# Classical vs. modified Gram-Schmidt

It is often said that modified Gram-Schmidt is more robust with respect to rounding errors than classical Gram-Schmidt, but it is very hard to find a good explanation / example of why this is so. Can anyone provide such an explanation / example.

Consider what happens if you apply modified / classical Gram-Schmidt to the matrix $$\begin{pmatrix} 1 & 1 & 1 \\ 1 & 1 & 1 \\ 0 & \varepsilon & 0 \\ 0 & 0 & \varepsilon \\ \end{pmatrix}$$ where $$\varepsilon \ll 1$$.
The two algorithms agree on the first and second column and produce a $$Q$$ factor whose entries are given by $$\begin{pmatrix} 1 & \varepsilon_\mathrm{mach} \, \varepsilon^{-1} & * \\ 1 & \varepsilon_\mathrm{mach} \, \varepsilon^{-1} & * \\ 0 & 1 & * \\ 0 & 0 & * \\ \end{pmatrix}$$ if we assume finite machine arithmetic with precision $$\varepsilon_\mathrm{mach}$$ and restrict ourselves to order-of-magnitude estimates. The first two entries in the second column may be explained by noting that $$\tilde q_2 := a_2 - q_1^T a_2 \, q_1$$ would set the first two entries of $$\tilde q_2$$ to zero in exact arithmetic, but rounding errors will make them $$\mathcal{O}(\varepsilon_\mathrm{mach})$$ and normalising $$\tilde q_2$$ will lead to the values quoted above.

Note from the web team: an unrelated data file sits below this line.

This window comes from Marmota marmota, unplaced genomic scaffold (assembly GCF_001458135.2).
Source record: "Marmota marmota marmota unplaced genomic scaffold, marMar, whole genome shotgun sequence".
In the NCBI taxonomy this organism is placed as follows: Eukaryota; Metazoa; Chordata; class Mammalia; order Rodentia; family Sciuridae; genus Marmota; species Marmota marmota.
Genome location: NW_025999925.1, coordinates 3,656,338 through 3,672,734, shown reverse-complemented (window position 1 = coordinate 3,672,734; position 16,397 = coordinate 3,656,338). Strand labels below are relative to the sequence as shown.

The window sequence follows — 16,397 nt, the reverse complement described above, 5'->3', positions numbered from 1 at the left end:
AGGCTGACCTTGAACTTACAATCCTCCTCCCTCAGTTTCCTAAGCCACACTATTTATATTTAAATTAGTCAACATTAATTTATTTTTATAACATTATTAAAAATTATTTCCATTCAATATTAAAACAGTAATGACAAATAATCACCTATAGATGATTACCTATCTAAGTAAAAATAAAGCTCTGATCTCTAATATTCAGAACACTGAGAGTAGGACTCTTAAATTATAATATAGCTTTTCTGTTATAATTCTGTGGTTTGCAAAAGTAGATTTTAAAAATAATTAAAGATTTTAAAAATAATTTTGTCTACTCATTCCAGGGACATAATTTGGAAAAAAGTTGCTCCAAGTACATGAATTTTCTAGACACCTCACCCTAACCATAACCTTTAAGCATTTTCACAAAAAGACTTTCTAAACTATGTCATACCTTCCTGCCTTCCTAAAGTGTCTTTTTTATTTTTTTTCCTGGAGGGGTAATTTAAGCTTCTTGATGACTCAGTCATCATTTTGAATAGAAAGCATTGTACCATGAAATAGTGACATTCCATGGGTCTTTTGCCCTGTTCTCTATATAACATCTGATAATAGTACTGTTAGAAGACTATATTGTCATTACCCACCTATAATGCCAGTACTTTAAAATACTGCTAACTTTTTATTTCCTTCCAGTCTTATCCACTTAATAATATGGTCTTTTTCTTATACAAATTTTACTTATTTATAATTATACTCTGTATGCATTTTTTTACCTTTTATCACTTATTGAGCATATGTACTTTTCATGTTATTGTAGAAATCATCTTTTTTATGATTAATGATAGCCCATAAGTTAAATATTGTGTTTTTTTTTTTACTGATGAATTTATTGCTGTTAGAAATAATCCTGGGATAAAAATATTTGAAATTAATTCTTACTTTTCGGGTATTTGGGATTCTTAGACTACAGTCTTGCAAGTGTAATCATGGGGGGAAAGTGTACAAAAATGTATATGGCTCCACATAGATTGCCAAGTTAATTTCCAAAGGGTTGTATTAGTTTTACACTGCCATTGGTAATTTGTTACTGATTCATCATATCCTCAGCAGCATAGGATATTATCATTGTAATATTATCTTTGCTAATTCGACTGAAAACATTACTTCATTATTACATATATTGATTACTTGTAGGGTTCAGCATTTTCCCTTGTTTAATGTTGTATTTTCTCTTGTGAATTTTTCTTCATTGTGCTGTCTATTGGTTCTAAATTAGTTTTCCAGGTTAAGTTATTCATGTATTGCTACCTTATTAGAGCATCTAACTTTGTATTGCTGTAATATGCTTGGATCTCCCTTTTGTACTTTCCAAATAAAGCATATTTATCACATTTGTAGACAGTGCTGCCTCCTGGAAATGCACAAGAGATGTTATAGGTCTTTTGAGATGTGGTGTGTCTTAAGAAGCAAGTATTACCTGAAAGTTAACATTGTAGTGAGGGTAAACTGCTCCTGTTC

Classical Gram-Schmidt now computes the last column as follows: $$\begin{pmatrix} 1 & \varepsilon_\mathrm{mach} \, \varepsilon^{-1} & \varepsilon_\mathrm{mach} \, \varepsilon^{-1} \\ 1 & \varepsilon_\mathrm{mach} \, \varepsilon^{-1} & \varepsilon_\mathrm{mach} \, \varepsilon^{-1} \\ 0 & 1 & \varepsilon_\mathrm{mach} \, \varepsilon^{-2} \\ 0 & 0 & 1 \\ \end{pmatrix}$$ The first two entries in the last column can be derived as above, and the third entry follows from $$q_2^T \, a_3 = \mathcal{O}\bigl(\varepsilon_\mathrm{mach} \, \varepsilon^{-1}\bigr)$$ which yields $$(\tilde q_3)_3 = \mathcal{O}\bigl(\varepsilon_\mathrm{mach} \, \varepsilon^{-1}\bigr)$$ and hence $$(\tilde q_3)_3 = \mathcal{O}\bigl(\varepsilon_\mathrm{mach} \, \varepsilon^{-2}\bigr)$$ after normalisation. We observe that if $$\varepsilon = 10^{-8}$$ and $$\varepsilon_\mathrm{mach} = 10^{-16}$$, then the first column of $$Q$$ is orthogonal to the other two up to an error of about $$\varepsilon_\mathrm{mach} \, \varepsilon^{-1} = 10^{-8}$$, while the second and third column are orthogonal up to an error of $$\varepsilon_\mathrm{mach} \, \varepsilon^{-2} = 1$$, i.e. they are not orthogonal at all.
In contrast, the modified Gram-Schmidt algorithm leads to $$\begin{pmatrix} 1 & \varepsilon_\mathrm{mach} \, \varepsilon^{-1} & \varepsilon_\mathrm{mach} \, \varepsilon^{-1} \\ 1 & \varepsilon_\mathrm{mach} \, \varepsilon^{-1} & \varepsilon_\mathrm{mach} \, \varepsilon^{-1} \\ 0 & 1 & \varepsilon_\mathrm{mach}^2 \, \varepsilon^{-2} \\ 0 & 0 & 1 \\ \end{pmatrix}$$ since after projecting out the component in the first direction, the temporary vector $$\tilde q_3^{(1)}$$ is given by $$\tilde q_3^{(1)} = \begin{pmatrix} \varepsilon_\mathrm{mach} \, \varepsilon^{-1} \\ \varepsilon_\mathrm{mach} \, \varepsilon^{-1} \\ 0 \\ 1 \end{pmatrix}$$ such that $$q_2^T \tilde q_3^{(1)} = \mathcal{O}\bigl(\varepsilon_\mathrm{mach}^2 \, \varepsilon^{-1}\bigr)$$. With the values given above, we now have that the second and third column are orthogonal up to an error $$\varepsilon_\mathrm{mach}^2 \, \varepsilon^{-2} = 10^{-16}$$.